Hi guys we have Naomi MacKenzie stopping by today with her debut novel Lodestones, we chatted briefly with Naomi, we have a great excerpt and there’s a brilliant giveaway so guys enjoy the post and click that Rafflecopter link <3 ~Pixie~
On the eve of a new school year, several groups of college students cross paths as they seek out a secret end-of-summer lake party—including Robin and Charlie, two inseparable friends who discover of the course of the twenty-four hours that their relationship is something much deeper than simple friendship.
Today I’m very lucky to be interviewing Naomi MacKenzie author of Lodestones.
Hi Naomi, thank you for agreeing to this interview. Tell us a little about yourself, your background, and your current book.
Hi! It’s lovely to be here.
I’m a Canadian gal from the east coast, currently living in the Toronto area and pining for the sea. I’ve been writing for myself since I was very young, mostly poems and short stories. I have several novels on the go at all times, but Lodestones is my first completed novel.
What’s the best line you ever wrote?
I don’t know if it’s the best line I’ve ever written, but I like it the sound of it. It’s from one of my works in progress, which is probably bad luck or something, but here goes…
People don’t really change. We either make peace with our demons, or we don’t.
Do you listen to music while writing? If so, what kind?
I don’t always listen to music. For me, it depends on the scene I’m working on. If it’s more fast-paced I like background music, mostly film soundtracks that fit the mood. If it’s a quiet scene with a lot of dialogue, I usually forgo music. It interferes with my thought process too much, especially if there are lyrics. And I’d only be talking over it anyway. I tend to speak dialogue aloud while writing it. Unless, of course, I’m in public. Although I have caught myself doing just that a few times.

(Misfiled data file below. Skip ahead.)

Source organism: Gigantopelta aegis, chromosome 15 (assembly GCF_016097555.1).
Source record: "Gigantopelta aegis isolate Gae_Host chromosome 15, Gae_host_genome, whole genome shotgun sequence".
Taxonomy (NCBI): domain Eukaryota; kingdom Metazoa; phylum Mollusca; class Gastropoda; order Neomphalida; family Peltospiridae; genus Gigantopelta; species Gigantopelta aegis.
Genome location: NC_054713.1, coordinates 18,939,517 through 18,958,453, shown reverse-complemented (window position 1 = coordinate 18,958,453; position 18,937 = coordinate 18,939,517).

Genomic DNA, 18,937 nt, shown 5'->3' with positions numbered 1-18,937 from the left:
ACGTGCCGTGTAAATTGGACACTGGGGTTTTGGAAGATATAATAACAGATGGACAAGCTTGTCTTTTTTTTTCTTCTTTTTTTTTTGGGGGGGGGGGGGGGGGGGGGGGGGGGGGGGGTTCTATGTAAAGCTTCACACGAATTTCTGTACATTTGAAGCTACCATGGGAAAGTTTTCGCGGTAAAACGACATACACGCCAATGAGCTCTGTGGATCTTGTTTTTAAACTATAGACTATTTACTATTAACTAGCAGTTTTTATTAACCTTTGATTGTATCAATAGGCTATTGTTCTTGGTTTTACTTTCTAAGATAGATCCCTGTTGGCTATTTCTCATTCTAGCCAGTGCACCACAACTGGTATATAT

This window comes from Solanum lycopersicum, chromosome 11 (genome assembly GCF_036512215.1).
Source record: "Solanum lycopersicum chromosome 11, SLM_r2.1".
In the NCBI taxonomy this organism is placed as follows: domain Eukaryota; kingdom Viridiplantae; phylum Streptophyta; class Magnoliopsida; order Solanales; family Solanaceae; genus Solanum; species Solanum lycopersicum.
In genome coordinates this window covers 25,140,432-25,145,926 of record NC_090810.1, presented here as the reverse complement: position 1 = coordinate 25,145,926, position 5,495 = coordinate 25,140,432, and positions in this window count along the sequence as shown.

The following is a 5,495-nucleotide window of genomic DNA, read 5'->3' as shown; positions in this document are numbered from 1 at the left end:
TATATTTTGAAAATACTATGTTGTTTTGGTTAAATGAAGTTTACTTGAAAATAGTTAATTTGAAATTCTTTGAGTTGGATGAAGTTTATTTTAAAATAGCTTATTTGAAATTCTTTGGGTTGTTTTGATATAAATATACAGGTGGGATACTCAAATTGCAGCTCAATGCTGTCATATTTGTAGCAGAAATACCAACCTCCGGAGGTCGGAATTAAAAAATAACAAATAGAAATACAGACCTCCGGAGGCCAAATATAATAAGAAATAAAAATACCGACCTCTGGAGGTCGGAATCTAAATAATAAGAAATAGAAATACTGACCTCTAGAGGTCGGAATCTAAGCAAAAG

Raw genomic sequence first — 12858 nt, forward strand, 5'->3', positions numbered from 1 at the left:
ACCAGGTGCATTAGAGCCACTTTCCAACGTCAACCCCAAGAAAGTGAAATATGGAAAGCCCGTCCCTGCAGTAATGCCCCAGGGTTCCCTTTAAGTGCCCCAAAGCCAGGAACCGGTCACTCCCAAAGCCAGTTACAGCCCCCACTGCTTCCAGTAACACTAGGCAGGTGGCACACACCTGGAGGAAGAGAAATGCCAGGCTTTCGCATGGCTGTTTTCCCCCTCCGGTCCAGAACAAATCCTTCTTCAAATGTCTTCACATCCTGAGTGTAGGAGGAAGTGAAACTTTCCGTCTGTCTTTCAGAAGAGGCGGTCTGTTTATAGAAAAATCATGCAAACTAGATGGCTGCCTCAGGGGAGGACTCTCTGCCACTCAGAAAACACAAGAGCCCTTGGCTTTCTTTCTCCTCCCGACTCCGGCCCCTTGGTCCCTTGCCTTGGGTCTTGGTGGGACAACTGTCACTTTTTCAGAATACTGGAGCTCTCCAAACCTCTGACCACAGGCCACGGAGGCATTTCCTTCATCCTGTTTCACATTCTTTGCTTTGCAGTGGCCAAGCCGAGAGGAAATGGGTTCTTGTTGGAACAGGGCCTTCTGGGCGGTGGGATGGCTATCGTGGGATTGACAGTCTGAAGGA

If your book were made into a movie, what actors would you like to see star?
That’s a tough question! I usually find pictures online to use as character references, but most tend to be models as opposed to actors. The easiest Lodestones character to cast would be Charlie Katz, who looks a lot like Dane Dehaan in my head. And maybe Sophie Turner as Kate Zimmermann.
What genres do you write in?
I enjoy writing YA. Contemporary, romantic, character-driven stories. A little of the supernatural is sometimes fun as well.
Where and when do you prefer to write?
I find I am most productive when I write outdoors or in coffee shops. This is probably due to the fact that I’m not online in those spaces and therefore cannot be distracted by the Internet, but I get in the zone more easily when I’m not in my home surrounded by other things I could be doing. I don’t have a particular time of day that I prefer—although I sometimes suffer from insomnia so late night/very early morning writing sessions are not uncommon.
Larry holds up the flyer to study the map Florence drew. Barry is leaning to look at it, too, when it’s ripped from between Larry’s fingers.
A greasy man in a campus security uniform stands over them with a pinched expression. His faded nametag reads: Ron Anderchuk. “Another one,” he all but growls. “Where in heck did you get this, boys?”